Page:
7) Write an opinion piece in which you express your subjective opinions, wishes, and feelings about a controversial issue. This will allow you to practice using the subjunctive mood (when necessary).
8) Discuss an issue that affects the public (a drought, an electricity outage, etc.) and express the impersonal in a variety of ways to give suggestions and recommendations for what people should do (for example, “Hay que comunicar con el gobierno si…“).
9) Imagine you are a king or queen — what would you instruct people to do? Use command forms (for example, “Traiga la comida.”) to order others to fulfill your wishes.
10) Write a dialogue between two people. Use question words to form interrogative sentences, and make sure the other person responds with the appropriate verb form (for example, if the question refers to “you all,” the response to use is “we.”).
11) Write a short story. Try to make it as descriptive as possible while also including lots of action verbs to move the story along. Have fun with it; it can be a crazy story with a creative twist or unexpected angle! You’ll certainly improve your Spanish reading comprehension if you write enough of these!
12) Review a book or film. Take a stance and then justify your reasoning, using connecting words like además, pero, etc.
13) Write an instructional paragraph about how to do something (arrive at a certain location using the bus, cook a particular dish, etc.). Tailor the formality of your words to your intended audience.
14) Write a letter in Spanish to a long-lost love. What would you say to this person to express your anguish, your delight, your memories, and your regrets? Use diminutives to express your affection for the person.
15) Write a paragraph introducing yourself for a job. Describe your education, skills, motivations, and interests.
16) You completely forgot to do a huge assignment that your teacher is now collecting — what can you say to explain why you don’t have the assignment to turn in? What compromise can you request in order to not receive a failing grade?
17) Create a short poem — it doesn’t need to rhyme. Try reading a few poems (check out Pablo Neruda, for example) to find inspiration.
18) Pick an object you know well or have in front of you to observe, then describe the item as fully and descriptively as you can. You can use comparisons (tan … como) and superlatives (el más…).
19) Describe an ideal world (for example, “No habrá.”). This is another opportunity to use the future tense.
20) Write a letter to another foreign-language student. In the format of a pen pal letter, explain what you like about learning Spanish, what you find difficult, what you hope to use Spanish for, and why you decided to learn a foreign language.
21) Convince someone to adopt your position on an issue. Use persuasive language (en mi opinión es necesario….) to convince them of the strengths of your argument and the weaknesses of theirs. You can choose a political topic, a personal decision, or anything else that can be argued for or against.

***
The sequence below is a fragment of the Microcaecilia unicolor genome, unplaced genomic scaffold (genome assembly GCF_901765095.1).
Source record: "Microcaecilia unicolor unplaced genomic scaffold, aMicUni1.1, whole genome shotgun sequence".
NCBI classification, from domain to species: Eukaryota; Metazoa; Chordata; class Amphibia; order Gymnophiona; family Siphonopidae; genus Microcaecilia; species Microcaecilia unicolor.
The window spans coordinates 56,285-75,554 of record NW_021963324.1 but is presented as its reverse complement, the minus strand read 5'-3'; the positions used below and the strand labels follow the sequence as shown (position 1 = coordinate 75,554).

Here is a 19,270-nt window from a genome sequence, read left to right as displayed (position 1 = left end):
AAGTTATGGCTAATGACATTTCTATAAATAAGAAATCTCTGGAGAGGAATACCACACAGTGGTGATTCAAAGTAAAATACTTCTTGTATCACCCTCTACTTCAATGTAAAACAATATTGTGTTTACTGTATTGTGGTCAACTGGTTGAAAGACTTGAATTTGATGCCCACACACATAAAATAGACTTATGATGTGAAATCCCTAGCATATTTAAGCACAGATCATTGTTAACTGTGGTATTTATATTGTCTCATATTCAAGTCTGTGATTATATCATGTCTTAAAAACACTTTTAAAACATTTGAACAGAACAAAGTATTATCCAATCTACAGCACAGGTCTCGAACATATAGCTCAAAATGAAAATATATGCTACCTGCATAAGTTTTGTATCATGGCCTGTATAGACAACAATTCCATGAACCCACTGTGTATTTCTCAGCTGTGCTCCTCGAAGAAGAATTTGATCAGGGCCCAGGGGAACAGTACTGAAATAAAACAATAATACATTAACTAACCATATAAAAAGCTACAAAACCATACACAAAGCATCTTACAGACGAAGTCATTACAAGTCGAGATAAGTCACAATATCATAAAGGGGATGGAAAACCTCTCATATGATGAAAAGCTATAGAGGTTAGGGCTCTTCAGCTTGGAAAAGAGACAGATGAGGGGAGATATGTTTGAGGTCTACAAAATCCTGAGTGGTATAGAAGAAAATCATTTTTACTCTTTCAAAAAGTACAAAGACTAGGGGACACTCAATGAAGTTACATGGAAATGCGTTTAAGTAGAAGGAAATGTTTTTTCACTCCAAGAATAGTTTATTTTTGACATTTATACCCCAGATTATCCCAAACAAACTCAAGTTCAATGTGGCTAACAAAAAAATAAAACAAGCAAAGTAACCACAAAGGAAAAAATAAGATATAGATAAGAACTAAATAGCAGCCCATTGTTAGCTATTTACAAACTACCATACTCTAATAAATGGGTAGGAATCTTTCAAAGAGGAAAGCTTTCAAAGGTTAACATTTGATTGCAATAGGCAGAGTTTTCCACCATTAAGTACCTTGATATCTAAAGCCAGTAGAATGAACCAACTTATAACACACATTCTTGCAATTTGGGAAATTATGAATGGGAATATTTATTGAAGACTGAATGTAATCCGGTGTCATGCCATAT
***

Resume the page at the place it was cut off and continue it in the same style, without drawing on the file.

22) Write a short gratitude note — what are you grateful for today? Express your thanks with words of appreciation.
23) Introduce a reader to your town, city, or region — what’s particularly unique and interesting about it? Aim for the style of language you find in guide books and travel section articles.
24) Where have you traveled to that was interesting? Describe your trip, your travel partners, your activities, and your experience of this new place.
25) What goals would you like to accomplish in the future? If you could do anything, what would you do?
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Try to practice writing one prompt each day or each week; by committing to a specific schedule you’ll make substantial and long-lasting progress as you learn how to speak Spanish. You can also respond to a prompt, go back at a later date, reread what you’ve written, and edit it based on your more advanced knowledge of vocabulary and grammar.
Alternatively, you can also respond again to a prompt without rereading your original copy first, and then compare to see how your Spanish has changed. Most of all, enjoy using these prompts as a creative way to find your voice, en español!
Want more help with beginner or intermediate Spanish? Check out our FREE classes — live and online through the TakeLessons classroom! Learn more here.
Joan B. lives in Carmichael, CA and has been teaching high school Spanish for more than 18 years. A lover of language, she’s studied French, Arabic, and Italian and spent time living in Spain. Joan aims to help students improve on tests and increase their conversational ability when traveling to Spanish-speaking countries. Learn more about Joan here!